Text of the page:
Bonds should serve as ballast, investors reminded

Bonds should serve as ballast, investors reminded

Bonds should serve as ballast, investors reminded A recently released market commentary from the Capital Group reminds investors that fixed-income investments should serve as protection from volatility, rather than as a means to obtain yield.

Referring to the current fixed-income market situation as the “post-post-crisis period"–characterized by lower asset price returns and more volatility–the piece suggests that bond investors have to adjust their expectations downward.

“Return expectations are much lower today and a far cry from the post-crisis period [from 2009-2014],” the report explains. “Adding insult to injury, it’s possible that these unimpressive returns may continue to be generated alongside increased volatility.”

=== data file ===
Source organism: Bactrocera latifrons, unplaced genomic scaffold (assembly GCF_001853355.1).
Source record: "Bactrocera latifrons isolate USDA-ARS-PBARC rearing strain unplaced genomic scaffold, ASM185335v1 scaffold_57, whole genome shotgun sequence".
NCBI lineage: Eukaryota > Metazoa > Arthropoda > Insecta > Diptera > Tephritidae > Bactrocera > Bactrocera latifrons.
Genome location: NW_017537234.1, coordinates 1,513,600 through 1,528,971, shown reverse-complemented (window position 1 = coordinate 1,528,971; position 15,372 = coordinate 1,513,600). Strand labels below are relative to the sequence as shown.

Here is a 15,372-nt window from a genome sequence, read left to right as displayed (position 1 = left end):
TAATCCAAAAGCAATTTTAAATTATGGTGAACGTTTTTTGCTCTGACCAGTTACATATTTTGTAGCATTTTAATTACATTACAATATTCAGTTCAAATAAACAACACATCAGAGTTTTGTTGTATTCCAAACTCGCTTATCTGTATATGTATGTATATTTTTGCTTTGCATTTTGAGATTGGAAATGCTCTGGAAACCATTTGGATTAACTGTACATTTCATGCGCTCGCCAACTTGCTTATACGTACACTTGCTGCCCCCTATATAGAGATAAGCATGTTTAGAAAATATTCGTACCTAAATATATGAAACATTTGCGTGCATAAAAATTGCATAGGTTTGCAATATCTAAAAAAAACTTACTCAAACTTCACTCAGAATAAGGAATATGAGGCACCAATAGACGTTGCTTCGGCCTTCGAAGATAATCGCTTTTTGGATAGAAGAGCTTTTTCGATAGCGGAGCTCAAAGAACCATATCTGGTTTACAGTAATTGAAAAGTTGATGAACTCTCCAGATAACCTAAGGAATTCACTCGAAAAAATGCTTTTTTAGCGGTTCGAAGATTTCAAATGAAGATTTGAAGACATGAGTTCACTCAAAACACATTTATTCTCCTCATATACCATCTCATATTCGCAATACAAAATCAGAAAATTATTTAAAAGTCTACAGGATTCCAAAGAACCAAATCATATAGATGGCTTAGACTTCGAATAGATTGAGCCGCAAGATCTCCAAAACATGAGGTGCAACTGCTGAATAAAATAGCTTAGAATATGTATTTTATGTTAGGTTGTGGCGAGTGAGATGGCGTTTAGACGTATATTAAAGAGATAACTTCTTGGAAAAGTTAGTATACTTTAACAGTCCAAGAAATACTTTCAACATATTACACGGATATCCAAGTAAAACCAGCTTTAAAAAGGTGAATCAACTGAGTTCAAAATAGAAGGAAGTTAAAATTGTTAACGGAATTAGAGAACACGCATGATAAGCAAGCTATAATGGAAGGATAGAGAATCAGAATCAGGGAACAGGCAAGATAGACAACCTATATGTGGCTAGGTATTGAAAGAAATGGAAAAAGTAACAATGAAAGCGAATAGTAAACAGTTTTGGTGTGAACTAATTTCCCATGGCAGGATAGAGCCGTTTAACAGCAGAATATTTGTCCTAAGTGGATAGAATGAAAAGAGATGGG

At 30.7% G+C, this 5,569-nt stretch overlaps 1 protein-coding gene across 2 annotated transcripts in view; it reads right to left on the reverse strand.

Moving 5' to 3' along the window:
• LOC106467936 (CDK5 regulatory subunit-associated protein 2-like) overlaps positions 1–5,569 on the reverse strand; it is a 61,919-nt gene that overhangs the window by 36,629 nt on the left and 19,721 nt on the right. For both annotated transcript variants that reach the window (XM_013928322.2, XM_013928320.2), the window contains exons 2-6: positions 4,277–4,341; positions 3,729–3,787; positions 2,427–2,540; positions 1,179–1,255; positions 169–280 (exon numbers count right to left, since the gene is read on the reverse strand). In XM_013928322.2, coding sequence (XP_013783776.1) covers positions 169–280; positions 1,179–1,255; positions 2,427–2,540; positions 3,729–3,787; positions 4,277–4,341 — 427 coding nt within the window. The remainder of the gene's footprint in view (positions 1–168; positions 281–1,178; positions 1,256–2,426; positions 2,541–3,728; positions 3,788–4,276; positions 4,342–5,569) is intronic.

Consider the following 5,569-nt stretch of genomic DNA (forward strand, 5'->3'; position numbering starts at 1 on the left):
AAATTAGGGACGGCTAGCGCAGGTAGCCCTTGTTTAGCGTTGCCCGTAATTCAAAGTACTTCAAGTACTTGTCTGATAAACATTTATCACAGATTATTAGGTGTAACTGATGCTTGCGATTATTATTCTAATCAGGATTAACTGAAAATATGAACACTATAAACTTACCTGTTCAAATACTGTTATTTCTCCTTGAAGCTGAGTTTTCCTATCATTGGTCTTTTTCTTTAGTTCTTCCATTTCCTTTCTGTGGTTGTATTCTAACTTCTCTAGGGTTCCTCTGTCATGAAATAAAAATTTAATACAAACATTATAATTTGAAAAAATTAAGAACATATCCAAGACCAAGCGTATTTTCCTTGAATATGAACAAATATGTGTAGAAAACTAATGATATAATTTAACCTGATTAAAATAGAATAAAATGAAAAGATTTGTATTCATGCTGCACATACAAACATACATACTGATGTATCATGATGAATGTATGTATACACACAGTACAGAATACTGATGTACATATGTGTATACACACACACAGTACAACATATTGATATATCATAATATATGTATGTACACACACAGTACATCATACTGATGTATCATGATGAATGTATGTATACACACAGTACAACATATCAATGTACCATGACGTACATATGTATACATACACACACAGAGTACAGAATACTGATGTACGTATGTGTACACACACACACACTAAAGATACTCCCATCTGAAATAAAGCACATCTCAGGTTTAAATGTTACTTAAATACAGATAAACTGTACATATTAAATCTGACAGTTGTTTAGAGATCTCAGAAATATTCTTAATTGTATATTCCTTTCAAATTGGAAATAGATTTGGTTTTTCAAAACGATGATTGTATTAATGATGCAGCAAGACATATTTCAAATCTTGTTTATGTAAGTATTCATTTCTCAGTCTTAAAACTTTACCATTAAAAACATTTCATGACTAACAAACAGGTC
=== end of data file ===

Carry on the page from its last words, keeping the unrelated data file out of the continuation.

The report identifies several crosswinds that contribute to the situation: interconnectivity of global economies and corporations; sluggish or decelerating growth in major economies; and attempts at monetary policy stimulus via low to negative key rates, to name a few.

Having said that, the report makes several recommendations for investors who want to include fixed-income instruments in their portfolios:
  • Don’t be afraid to own duration: As yields and returns are expected to remain low over the foreseeable future, there won’t be much to lose by investing in long-term, low-return securities.
  • Watch for scope creep: Managers have been incentivized to venture further out on the risk spectrum for higher yields, but higher-risk fixed-income assets may be too correlated with the equity market. Investors should ensure proper risk management by making sure their equity assets and their fixed-income assets don’t move together.
  • Allocate to capital preservation: “The primary purpose of fixed income in a portfolio should be to serve as the ballast to the equity sleeve,” the report explains. Therefore, any fixed-income component should provide protection against uncertainty first; steady income and returns should be considered only as possible secondary benefits.


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